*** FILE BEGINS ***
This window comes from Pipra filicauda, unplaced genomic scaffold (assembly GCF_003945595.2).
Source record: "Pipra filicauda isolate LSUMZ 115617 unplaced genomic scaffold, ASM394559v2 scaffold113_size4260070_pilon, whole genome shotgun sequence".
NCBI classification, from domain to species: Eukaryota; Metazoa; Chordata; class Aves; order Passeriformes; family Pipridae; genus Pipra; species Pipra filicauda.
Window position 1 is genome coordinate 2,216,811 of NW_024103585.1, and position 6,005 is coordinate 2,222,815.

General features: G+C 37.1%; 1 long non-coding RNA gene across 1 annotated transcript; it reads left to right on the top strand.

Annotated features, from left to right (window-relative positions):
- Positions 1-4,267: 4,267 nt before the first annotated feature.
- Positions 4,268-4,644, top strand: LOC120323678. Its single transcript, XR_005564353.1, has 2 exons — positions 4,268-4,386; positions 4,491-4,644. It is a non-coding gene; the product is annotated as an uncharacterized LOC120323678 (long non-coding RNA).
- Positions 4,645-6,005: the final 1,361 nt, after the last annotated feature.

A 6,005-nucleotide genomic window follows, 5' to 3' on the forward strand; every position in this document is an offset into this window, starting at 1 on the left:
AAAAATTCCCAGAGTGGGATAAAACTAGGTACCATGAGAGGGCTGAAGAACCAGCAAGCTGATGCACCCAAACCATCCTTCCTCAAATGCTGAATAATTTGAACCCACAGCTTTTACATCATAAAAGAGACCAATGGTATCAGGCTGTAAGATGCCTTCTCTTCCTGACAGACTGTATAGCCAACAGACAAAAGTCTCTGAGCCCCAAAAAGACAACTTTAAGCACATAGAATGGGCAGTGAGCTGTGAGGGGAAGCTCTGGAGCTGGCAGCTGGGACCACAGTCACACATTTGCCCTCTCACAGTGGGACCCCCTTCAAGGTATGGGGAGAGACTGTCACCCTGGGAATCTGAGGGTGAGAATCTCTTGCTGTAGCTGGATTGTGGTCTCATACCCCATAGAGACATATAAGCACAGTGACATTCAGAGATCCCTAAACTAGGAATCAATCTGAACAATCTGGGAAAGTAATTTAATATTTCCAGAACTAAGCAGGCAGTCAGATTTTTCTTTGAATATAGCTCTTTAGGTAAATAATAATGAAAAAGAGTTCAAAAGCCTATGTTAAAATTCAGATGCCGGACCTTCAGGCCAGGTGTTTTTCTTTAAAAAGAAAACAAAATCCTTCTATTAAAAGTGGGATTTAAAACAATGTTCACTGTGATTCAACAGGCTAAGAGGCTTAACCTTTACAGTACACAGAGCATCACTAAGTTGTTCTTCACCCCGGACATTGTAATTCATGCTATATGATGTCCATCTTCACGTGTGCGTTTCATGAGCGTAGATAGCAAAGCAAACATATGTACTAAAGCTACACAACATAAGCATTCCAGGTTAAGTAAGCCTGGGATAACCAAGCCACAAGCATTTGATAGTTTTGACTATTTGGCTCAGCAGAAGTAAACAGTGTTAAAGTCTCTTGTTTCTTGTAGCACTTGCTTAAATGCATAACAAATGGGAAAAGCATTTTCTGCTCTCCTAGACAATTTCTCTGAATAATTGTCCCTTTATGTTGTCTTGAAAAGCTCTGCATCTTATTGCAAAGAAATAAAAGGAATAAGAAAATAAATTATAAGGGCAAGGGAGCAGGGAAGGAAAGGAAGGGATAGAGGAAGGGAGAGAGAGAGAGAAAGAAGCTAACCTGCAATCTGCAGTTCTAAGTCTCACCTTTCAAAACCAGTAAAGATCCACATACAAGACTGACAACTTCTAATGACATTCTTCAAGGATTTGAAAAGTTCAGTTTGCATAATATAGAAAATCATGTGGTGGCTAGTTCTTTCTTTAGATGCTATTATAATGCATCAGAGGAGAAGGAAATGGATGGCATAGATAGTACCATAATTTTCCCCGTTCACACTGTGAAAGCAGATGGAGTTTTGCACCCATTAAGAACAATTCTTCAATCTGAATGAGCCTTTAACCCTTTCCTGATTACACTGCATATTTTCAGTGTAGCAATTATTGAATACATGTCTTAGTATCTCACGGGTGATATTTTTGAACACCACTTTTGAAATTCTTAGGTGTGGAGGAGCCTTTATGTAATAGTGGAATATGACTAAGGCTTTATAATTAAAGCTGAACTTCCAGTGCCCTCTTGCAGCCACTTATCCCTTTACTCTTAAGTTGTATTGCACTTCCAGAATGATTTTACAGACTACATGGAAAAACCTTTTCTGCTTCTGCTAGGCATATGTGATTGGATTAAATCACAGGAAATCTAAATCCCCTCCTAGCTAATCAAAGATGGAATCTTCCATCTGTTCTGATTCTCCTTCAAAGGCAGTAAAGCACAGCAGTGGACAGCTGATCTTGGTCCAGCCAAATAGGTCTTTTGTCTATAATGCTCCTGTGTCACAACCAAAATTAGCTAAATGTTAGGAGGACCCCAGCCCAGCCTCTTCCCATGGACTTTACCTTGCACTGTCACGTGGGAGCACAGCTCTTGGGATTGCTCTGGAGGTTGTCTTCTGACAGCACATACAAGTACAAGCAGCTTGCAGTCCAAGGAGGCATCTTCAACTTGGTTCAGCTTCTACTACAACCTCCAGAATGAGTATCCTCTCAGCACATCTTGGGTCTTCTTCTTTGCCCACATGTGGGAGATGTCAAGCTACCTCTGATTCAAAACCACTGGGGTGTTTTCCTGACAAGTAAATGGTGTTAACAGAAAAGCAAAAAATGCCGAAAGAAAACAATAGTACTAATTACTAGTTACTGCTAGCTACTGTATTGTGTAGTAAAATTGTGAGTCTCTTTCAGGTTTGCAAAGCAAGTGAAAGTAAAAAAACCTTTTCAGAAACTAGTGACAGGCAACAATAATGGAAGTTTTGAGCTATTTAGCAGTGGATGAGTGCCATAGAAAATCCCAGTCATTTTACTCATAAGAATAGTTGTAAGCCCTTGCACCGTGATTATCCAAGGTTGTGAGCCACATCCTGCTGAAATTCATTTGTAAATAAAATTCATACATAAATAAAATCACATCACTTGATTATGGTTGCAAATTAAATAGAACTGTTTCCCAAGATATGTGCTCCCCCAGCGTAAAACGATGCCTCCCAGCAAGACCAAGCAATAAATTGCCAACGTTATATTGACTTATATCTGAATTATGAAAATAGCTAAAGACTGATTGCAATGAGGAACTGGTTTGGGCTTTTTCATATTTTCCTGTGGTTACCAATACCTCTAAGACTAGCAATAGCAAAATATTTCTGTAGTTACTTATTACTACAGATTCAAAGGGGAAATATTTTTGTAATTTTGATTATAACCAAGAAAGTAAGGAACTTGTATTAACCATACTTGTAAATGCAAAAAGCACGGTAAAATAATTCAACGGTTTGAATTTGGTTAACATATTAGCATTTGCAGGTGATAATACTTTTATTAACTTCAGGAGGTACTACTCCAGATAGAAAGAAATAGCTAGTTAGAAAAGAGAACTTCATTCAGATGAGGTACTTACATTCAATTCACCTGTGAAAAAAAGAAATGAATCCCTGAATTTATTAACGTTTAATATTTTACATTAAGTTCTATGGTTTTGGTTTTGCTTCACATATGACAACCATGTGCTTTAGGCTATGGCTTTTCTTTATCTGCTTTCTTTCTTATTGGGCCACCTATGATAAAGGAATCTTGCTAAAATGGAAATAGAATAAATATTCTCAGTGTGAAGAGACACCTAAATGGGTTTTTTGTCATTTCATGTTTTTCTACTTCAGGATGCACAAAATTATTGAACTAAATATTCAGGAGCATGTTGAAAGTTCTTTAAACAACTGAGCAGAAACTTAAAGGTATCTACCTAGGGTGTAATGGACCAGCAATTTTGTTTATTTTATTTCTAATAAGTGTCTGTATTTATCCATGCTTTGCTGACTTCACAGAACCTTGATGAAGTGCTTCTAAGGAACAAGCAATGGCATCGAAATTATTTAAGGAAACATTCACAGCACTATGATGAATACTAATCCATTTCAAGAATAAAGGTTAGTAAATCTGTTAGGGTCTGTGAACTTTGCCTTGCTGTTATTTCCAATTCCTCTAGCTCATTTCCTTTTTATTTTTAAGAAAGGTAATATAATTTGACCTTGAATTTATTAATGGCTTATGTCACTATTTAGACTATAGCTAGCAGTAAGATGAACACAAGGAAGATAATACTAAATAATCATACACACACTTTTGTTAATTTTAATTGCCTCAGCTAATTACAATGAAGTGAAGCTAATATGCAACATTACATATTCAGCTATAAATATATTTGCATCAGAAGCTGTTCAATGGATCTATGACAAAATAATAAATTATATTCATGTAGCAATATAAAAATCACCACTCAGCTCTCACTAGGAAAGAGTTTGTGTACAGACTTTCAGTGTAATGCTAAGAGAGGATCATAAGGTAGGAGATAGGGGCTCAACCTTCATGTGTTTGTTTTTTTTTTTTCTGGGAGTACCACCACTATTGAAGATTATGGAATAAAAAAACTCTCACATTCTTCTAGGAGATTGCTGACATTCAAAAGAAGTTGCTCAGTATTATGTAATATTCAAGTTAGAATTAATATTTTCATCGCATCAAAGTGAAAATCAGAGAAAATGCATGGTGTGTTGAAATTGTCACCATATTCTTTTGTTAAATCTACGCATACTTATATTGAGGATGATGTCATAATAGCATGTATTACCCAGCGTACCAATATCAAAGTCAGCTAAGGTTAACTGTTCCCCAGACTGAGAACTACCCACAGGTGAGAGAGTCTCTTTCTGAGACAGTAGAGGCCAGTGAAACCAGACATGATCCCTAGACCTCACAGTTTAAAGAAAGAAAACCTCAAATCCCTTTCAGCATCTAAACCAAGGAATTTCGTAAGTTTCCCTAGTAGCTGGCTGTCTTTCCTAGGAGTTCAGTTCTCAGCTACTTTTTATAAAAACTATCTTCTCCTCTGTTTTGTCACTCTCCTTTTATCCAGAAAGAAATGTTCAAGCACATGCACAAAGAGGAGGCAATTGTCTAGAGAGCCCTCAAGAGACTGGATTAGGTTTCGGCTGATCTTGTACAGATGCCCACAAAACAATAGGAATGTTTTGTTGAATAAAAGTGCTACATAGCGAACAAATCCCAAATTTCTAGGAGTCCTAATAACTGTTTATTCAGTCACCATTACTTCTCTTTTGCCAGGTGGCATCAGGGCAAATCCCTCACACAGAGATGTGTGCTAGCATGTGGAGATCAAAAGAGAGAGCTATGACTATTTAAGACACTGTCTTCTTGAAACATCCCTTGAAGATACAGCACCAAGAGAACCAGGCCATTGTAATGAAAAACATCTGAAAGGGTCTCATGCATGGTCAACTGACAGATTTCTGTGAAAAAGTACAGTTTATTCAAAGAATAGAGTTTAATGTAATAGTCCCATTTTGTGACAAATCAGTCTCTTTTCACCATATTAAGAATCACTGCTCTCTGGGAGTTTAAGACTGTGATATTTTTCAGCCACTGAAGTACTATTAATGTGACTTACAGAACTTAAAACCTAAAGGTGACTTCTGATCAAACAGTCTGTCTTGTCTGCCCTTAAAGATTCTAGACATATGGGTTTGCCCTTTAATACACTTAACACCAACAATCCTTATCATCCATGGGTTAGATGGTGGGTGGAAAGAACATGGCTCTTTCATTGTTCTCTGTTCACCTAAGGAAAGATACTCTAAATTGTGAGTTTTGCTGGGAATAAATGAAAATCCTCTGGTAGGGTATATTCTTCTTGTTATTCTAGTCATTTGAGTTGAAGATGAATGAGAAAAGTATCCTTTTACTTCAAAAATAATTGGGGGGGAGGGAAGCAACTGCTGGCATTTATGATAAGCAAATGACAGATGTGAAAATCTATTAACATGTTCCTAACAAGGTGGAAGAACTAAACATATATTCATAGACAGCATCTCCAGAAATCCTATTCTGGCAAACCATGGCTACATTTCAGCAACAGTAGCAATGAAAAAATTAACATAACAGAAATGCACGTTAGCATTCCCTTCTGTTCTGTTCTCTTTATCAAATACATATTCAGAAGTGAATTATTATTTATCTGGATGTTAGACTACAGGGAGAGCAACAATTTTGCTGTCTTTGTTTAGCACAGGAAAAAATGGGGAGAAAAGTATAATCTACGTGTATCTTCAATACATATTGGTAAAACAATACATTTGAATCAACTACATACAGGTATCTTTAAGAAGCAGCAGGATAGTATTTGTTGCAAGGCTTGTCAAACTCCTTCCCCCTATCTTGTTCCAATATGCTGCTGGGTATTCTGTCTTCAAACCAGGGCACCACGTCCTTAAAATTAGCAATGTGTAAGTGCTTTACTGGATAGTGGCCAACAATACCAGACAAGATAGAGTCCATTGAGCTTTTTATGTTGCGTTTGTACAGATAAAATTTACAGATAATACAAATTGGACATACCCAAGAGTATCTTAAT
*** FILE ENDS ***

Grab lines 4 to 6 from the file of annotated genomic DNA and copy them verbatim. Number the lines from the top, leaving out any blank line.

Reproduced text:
Window position 1 is genome coordinate 2,216,811 of NW_024103585.1, and position 6,005 is coordinate 2,222,815.

General features: G+C 37.1%; 1 long non-coding RNA gene across 1 annotated transcript; it reads left to right on the top strand.

Annotated features, from left to right (window-relative positions):